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Old 03-08-2008, 11:22 AM
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Default Hospitals Face Heparin Recall

Hospitals Face Heparin Recall

(Rochester, N.Y.) - A second brand of Heparin has been linked to illnesses in Germany, raising fears that problems with contamination of the blood-thinning drug could be more widespread than initially believed.

All vials of Heparin made by U.S. supplier Baxter International were recalled last week, after it was linked to 19 deaths and found to be contaminated.

Heparin is administered to approximately 70% of all hospitalized patients. It prevents blood clots in everything from major heart surgeries to simple IV lines.

The University of Rochester Medical Center had only been using Heparin from Baxter until last week, when all of that brand was recalled.

Within a day, Strong pharmacists replaced their entire Heparin supply with that from a different manufacturer.

"We're able to meet our needs for the hospital, so we don't have a shortage here or at our other (facility)," said Curtis Haas, director of pharmacy at URMC. "It's just that if I tried to order 3 months worth of Heparin, I wouldn't be able to get that because there's not that much in the system."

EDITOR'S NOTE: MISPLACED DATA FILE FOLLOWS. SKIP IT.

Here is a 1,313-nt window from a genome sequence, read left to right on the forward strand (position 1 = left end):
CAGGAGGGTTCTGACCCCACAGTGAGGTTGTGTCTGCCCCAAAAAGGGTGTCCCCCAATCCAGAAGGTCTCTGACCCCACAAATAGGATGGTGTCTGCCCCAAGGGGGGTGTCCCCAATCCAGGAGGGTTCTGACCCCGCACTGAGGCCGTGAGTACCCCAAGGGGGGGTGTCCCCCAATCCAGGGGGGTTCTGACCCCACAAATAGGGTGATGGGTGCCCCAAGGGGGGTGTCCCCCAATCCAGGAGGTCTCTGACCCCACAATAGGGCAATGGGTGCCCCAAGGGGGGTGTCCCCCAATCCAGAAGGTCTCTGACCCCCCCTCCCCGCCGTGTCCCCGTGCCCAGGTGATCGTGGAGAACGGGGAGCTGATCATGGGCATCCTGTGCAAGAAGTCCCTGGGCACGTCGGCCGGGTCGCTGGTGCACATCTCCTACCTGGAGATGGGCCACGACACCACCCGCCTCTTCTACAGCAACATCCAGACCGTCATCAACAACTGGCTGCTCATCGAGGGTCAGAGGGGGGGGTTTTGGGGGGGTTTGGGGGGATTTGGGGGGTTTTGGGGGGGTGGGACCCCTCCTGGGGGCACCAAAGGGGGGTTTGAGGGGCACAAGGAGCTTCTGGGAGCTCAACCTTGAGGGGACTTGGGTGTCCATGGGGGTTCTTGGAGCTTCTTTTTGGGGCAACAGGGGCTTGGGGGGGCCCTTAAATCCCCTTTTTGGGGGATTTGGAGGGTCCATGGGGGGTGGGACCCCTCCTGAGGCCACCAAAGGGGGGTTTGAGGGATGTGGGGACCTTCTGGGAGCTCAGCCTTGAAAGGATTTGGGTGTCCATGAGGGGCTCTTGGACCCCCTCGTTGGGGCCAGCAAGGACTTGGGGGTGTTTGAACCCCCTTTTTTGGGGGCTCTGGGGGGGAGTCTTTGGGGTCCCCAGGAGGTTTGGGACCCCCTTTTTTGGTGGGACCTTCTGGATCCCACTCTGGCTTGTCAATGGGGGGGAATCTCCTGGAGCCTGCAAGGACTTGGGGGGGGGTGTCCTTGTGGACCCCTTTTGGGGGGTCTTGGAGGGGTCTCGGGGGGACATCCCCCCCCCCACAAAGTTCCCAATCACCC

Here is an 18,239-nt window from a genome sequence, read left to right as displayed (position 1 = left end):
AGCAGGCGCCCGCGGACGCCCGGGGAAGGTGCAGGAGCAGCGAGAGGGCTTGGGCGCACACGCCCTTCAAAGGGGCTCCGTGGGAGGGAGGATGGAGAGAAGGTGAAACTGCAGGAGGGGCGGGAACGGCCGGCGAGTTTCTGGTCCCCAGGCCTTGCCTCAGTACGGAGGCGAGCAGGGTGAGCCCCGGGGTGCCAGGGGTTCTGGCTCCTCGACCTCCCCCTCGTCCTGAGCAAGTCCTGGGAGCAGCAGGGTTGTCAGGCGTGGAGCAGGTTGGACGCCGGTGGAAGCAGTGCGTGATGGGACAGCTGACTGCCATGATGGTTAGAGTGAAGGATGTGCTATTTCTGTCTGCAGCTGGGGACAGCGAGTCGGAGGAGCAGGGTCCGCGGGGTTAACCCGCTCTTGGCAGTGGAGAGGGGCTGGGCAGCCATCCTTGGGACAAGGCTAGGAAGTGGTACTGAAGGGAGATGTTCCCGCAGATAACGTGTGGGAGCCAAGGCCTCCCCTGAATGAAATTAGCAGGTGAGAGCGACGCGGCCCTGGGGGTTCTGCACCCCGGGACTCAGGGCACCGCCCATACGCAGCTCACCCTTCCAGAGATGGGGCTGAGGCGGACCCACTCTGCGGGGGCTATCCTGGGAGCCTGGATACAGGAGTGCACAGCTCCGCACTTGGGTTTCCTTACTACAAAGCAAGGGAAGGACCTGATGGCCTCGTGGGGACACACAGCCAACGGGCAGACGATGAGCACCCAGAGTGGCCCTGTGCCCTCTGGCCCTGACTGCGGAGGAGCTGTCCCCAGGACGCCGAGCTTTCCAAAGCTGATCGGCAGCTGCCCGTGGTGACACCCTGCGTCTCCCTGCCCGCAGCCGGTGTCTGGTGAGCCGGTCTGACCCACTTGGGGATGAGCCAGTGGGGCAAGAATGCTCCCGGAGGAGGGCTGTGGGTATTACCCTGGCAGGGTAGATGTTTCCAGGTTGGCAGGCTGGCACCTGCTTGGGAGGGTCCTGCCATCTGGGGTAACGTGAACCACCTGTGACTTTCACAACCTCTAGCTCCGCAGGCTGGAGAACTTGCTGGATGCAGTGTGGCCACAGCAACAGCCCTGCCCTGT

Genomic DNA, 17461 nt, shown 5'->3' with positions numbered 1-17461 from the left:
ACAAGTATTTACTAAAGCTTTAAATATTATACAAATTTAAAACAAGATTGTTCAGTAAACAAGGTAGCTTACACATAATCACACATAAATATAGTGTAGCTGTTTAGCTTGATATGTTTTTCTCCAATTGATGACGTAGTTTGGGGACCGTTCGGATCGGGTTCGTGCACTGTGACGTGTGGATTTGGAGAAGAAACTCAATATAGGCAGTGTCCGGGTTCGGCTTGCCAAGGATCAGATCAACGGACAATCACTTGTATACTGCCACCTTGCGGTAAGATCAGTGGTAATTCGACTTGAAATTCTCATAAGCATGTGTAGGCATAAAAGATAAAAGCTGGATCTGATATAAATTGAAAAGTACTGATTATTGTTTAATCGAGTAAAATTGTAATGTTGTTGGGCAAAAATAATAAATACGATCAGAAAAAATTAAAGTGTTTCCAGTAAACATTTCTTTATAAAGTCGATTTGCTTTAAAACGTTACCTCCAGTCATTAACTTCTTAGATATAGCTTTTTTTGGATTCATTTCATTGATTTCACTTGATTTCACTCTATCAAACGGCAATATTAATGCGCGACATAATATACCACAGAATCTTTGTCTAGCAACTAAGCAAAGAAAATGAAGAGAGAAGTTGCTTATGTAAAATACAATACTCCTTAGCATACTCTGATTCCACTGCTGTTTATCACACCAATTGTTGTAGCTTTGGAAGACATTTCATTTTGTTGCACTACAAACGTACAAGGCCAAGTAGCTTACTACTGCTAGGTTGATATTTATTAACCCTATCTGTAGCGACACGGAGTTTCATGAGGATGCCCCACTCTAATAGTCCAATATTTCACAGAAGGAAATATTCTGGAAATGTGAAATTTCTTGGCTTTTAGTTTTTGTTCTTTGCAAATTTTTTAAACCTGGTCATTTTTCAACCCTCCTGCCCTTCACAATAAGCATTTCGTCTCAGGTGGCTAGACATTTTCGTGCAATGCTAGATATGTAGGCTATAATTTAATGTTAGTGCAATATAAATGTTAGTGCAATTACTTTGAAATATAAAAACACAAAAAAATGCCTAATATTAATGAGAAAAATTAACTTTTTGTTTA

Other U.S. manufacturers of Heparin have promised to double production to meet sudden demand, so the medical center doesn't expect a supply problem and so far, no patient procedures have been affected.

"We haven't noticed any disruption in patient care as a result of the Baxter Heparin problem," said Dr. Andrew Rudmann, chief of hospital medicine at URMC.

Both Unity Hospital and Rochester General Hospital use different brands of Heparin, and weren't impacted by the current recall though they say they're prepared if more brands of the drug are found to be contaminated.

"This is not the first time that hospitals have had to deal with issues such as these," said Dr. Ron Kirschner, chief of cardiac services at Rochester General. "And I think there was enough warning so that most hospitals will be able to secure supplies of Heparin."

On Friday, the Food and Drug Administration said it is urging all U.S. suppliers of Heparin to begin screening their product to make sure their supplies are contaminant-free.

Both Baxter and Rotex, who supplied the recalled Heparin in Germany, get their main ingredients from China.
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